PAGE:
Baseball was awash in red, white and blue and patriotic songs Monday night when games resumed and flag-waving fans returned, ready to pick up where they left off six days ago -- when cheering came easier.
From coast and coast and across the border to Canada, the crack of the bat was a welcome sound in a setting that offered decidedly different snapshots than it did before the terrorist attacks on America:
Mets players wearing caps with inscriptions now familiar to millions all over the world: NYPD and FDNY.
Hundreds of St. Louis' finest marching out to the warning track to honor fallen officers in New York.
''USA! USA!'' chants, a video tribute and free-flowing tears at Veterans Stadium.
Amid heightened security, six games were played, all in the National League. The one scheduled American League game, between the New York Yankees and Tampa Bay Devil Rays, was postponed for logistical reasons.
Players wore the stars and stripes on their uniforms and caps, ''God Bless America'' was swapped for ''Take Me Out to the Ball Game'' during the seventh-inning stretch and flags were emblazoned on bases.
''The country is looking over our shoulder,'' Philadelphia outfielder Doug Glanville said. ''You have to go on with your life. Baseball is a fabric of this country. It can be a process of turning things around.''
It took only three batters for Phillies fans to get back in form: They booed after Atlanta's Chipper Jones hit a home run.
''You realized the healing had started when they booed Chipper,'' Philadelphia manager Larry Bowa said after a 5-2 victory.
At Dodger Stadium, longtime Los Angeles broadcaster Vin Scully addressed the crowd, saying: ''The president has said it is time to go back to work. Baseball gets up out of the dirt, brushes itself off and goes back to work.''
At many ballparks, teams handed out small U.S. flags. At PNC Park in Pittsburgh, the Pirates gave away thousands of ''I Love New York'' buttons -- the fans gave, too, contributing about $100,000 for the New York police and fire rescue fund.
''We thought it was only fitting to come to the ballgame, we thought it was a fitting way to pay our respects to the people back in New York,'' said Fred Berrios of Gibsonia, Pa.
Baseball postponed games just hours after the attacks on the World Trade Center and Pentagon on Tuesday. In all, 91 games were called off, the most since World War I.
The Mets' game at Pittsburgh, originally to be played at New York, was shifted because Shea Stadium was still being used as a staging area for the rescue effort.
Managers Bobby Valentine of the Mets and Lloyd McClendon of the Pirates hugged each other as the teams lined up, and New York reliever John Franco shed a tear during pregame ceremonies.
The Brooklyn-born Franco, playing on his 41st birthday, wound up as the winning pitcher in a 4-1 victory. Wearing a New York fire department sweat shirt, he got several pats on the back after the final out.
''Being from New York and all that's gone on, it's just nice to get a win,'' he said. ''It's great to see how the country has come together and to see that baseball's back.''
Crowd sizes in St. Louis, Philadelphia, Los Angeles, Colorado and Pittsburgh did not appear diminished by safety concerns.
''Nobody knows what's going to happen, if fans coming out tonight are going to be excited or subdued, or what,'' San Diego star Tony Gwynn said at Dodger Stadium. ''But two things I do know is that when they play the national anthem, it's going to mean something, and when they play 'God Bless America' during the seventh-inning stretch, it's going to mean something.''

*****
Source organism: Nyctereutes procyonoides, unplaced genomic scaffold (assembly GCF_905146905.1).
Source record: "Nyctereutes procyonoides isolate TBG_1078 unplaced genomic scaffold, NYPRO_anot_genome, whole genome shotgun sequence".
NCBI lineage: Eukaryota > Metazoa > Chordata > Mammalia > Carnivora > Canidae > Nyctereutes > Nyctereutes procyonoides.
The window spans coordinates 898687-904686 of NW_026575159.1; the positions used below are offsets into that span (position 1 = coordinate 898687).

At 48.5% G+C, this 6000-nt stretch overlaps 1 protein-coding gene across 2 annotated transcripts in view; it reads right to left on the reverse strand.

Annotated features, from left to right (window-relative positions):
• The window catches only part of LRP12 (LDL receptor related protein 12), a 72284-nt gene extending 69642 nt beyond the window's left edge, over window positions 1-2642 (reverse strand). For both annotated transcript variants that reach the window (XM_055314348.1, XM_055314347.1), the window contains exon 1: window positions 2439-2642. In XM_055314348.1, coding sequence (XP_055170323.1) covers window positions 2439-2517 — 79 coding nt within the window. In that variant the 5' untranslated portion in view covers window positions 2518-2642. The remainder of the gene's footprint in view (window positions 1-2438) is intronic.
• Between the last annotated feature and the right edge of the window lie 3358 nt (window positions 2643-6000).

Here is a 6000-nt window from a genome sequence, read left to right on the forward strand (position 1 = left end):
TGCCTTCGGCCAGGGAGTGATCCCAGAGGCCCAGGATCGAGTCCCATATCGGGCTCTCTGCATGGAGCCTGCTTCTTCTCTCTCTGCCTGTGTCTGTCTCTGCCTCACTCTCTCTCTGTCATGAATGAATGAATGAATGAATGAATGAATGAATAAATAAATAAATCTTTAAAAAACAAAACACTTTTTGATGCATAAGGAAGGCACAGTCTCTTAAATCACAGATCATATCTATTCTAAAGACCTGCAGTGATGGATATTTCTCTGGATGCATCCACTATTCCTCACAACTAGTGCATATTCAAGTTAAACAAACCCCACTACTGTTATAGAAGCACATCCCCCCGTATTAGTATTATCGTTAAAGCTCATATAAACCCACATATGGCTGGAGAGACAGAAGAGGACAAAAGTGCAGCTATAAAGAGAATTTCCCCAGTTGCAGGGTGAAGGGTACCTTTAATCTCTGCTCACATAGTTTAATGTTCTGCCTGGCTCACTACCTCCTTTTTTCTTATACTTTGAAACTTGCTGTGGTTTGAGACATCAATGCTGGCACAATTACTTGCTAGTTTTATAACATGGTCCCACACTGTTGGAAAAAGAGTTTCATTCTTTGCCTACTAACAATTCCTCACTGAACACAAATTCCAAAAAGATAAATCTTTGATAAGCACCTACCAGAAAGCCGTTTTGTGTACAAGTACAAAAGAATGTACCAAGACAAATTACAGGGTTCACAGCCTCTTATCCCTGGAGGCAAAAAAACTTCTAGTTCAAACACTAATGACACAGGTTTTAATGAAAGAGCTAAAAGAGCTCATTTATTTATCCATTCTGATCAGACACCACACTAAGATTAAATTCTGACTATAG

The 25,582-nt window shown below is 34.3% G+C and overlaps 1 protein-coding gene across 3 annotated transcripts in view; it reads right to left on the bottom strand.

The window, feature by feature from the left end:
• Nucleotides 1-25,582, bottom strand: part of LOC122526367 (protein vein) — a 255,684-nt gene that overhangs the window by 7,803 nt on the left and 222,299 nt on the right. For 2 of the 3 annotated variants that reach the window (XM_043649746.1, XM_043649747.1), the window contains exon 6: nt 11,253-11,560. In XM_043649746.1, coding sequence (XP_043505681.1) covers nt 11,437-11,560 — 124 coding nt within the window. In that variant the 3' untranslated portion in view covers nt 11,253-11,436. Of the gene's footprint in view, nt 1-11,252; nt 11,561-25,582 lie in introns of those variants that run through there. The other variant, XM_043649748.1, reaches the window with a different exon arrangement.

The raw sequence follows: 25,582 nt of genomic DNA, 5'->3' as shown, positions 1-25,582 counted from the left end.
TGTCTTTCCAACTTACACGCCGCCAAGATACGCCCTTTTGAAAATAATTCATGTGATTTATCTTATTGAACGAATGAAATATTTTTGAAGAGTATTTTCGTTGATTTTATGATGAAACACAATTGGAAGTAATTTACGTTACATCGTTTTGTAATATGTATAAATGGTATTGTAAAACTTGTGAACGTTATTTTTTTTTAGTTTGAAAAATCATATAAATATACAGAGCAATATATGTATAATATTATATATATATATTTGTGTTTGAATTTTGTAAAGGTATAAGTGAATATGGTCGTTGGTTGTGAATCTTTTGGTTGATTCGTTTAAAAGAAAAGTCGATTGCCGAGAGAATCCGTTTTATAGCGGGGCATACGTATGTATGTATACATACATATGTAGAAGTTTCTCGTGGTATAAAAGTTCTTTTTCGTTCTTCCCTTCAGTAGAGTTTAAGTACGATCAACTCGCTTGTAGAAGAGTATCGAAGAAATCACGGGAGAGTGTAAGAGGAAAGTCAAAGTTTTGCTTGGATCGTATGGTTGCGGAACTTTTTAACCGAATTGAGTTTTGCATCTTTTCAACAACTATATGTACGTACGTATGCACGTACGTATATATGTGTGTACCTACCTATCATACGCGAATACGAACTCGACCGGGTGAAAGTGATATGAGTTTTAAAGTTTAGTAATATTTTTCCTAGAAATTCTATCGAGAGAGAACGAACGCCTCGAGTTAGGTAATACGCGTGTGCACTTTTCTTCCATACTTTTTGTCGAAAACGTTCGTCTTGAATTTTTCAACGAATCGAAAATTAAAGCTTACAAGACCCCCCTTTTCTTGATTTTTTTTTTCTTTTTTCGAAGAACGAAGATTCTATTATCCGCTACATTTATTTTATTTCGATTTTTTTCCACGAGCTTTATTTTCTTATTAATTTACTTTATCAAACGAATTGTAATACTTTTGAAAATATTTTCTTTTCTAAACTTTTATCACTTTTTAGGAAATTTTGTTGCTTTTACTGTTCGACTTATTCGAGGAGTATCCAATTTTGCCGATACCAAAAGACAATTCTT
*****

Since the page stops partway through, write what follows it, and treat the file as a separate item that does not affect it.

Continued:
The smallest crowd of the season at Olympic Stadium in Montreal -- it was announced at 3,013, although no more than 1,000 fans were actually on hand -- observed a moment of silence and watched images of the rescue effort in New York. Fans cheered as the color guard walked off the field to John Lennon's ''Give Peace a Chance.''
Isabelle Lepage, 18, of Montreal brought an American flag.
''I bought it in New York in 1997 in a shop near the World Trade Center,'' she said. ''I wanted to show our solidarity with the United States.''
At Coors Field in Denver, red, white and blue ribbons were painted in the grass in front of each dugout. Players from the Arizona Diamondbacks and Colorado Rockies held a large American flag as part of a 10-minute pregame ceremony.
The Diamondbacks were among more than a dozen teams involved in pennant chases.
Baseball fans walk past a homemade sign hanging from the crosswalk between Busch Stadium and the parking garage in St. Louis with a message to Osama bin Laden following the Cardinals game against the Milwaukee Brewers at Busch Stadium Monday, Sept. 17, 2001. Osama bin Laden is suspected of being the mastermind in the terrorist attacks last week.
AP Photo/James A. Finley
''In the grand scheme of things, no, it's not very important. By the same token, this is what we do, and we get paid good money to do this,'' Arizona first baseman Mark Grace said.
Barry Bonds, who needs eight home runs in 18 games to break Mark McGwire's home-run record, and the San Francisco Giants were idle. They play Tuesday night at home against Houston.
All 30 teams were scheduled to play Tuesday.
Security was tightened at every ballpark, with fans stopped from bringing coolers, backpacks and large bags into stadiums and cars prohibited from parking within 100 feet of the ballpark. There were also more police and security officers, along with bomb-sniffing dogs.
''I think it's a good idea if it helps people feel safer,'' said Glenda Harrison of Kirkwood, Mo.
St. Louis Cardinals manager Tony La Russa noticed the changes. He had to check out of Busch Stadium when he went for a jog Monday afternoon, and had to check in when he returned.
''Security, I guarantee you, they're crossing every T,'' he said.
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